Life is hard in a start-up. But life can certainly be hard working outside a start-up as well. I ask O’Connor if he ever yearns for a simpler life, without all the stress of bootstrapping a promising company in this manic city – perhaps a country house with a pool and a Labrador?
“What’s living? Is living saying goodbye to your wife or partner or parents in the morning, going to your desk, doing what you’re told, going to lunch from 1:00 to 2:00, leaving at 5:30 and going home? Some people think that’s life. I think there are a lot of people out there thinking, you know, I would love to be able to go out on my own. But there is a point at which you need to really believe in yourself and be prepared to take the risk.”
O’Connor emphasises each of these last words with a thump on the table between us. He’s worked for corporates, but he’s also worked for start-ups where he received no salary for more than three years. That usually changes a person, irrevocably. Priorities get altered. It’s all about the business… about FunkySexyCool.
“If you want your dog and your car and your house, great. But you’ve got to give up something for that. Now, I love being an entrepreneur. I love it. This is all about risk. FunkySexyCool has a big opportunity, but we’re not secure like a corporate. People think the corporate environment is secure. Thousands of people worked for Enron and they walked in one day and the thing closed. BAM. It not only closed, they lost everything. They lost their 401Ks, their futures, everything.”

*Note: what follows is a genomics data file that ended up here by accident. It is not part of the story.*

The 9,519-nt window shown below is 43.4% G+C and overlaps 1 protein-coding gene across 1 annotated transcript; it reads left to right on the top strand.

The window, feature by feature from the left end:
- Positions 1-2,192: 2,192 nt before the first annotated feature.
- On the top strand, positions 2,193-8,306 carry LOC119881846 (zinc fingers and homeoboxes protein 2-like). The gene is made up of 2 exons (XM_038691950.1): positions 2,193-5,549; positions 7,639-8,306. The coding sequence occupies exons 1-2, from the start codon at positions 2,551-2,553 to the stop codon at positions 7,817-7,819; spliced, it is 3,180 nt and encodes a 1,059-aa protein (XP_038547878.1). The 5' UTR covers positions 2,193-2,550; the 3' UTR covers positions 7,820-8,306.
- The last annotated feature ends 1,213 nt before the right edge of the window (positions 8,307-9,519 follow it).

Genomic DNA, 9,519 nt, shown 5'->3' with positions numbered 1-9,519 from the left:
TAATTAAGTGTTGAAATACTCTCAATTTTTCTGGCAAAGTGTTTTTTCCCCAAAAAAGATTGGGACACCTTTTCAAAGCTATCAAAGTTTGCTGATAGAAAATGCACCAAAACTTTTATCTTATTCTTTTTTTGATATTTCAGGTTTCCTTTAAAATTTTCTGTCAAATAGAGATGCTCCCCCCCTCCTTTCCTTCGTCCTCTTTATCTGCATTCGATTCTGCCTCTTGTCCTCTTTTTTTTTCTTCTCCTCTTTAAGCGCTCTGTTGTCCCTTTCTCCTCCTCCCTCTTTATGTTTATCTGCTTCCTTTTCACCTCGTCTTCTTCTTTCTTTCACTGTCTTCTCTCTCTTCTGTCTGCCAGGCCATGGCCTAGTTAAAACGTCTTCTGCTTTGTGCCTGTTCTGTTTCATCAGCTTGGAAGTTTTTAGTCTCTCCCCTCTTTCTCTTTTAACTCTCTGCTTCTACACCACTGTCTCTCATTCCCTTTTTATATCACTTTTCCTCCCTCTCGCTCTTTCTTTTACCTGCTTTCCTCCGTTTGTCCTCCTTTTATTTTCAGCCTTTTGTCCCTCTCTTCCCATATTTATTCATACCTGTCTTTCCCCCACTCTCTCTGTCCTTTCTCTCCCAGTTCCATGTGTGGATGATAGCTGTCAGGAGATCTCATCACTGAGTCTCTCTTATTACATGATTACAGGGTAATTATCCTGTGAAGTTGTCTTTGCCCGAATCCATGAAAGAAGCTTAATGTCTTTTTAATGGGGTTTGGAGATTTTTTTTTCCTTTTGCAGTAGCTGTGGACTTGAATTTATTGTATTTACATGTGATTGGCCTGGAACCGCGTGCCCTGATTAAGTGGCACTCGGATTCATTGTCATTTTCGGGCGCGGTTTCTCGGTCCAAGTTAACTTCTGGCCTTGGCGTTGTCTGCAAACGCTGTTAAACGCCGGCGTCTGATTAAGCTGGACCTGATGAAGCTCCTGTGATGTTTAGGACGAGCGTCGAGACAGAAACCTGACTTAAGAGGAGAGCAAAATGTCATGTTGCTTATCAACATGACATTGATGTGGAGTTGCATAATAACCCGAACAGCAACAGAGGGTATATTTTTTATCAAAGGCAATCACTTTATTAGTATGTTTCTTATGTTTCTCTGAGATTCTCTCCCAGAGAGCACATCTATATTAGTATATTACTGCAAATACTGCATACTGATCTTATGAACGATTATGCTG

O’Connor leads me down the hall and introduces me to Peter Bewsher, the technologist behind FSC. Bewsher is immersed in a phone conversation with someone back in Australia, helping to migrate Hutchison 3 over to the FSC system. We leave him to it. I bid O’Connor goodbye and catch the lift down with Sasha Israel, an effervescent 22-year-old New Yorker employed to help market FSC. She’s on her way to her second job – pulling beers at a bar in the East Village.
I slip away into the Manhattan night with O’Connor’s final words running through my head:
“You’ve just got to do what you want to do. It’s not about doing courses. Just do what you want to do. You want to go out and start something? Do it. You’re going to lose all your money? So what? If you are that sort of person, if you believe in it, you’ll make it.”
Paul Ryan is Editor of Anthill Magazine. @pauldryan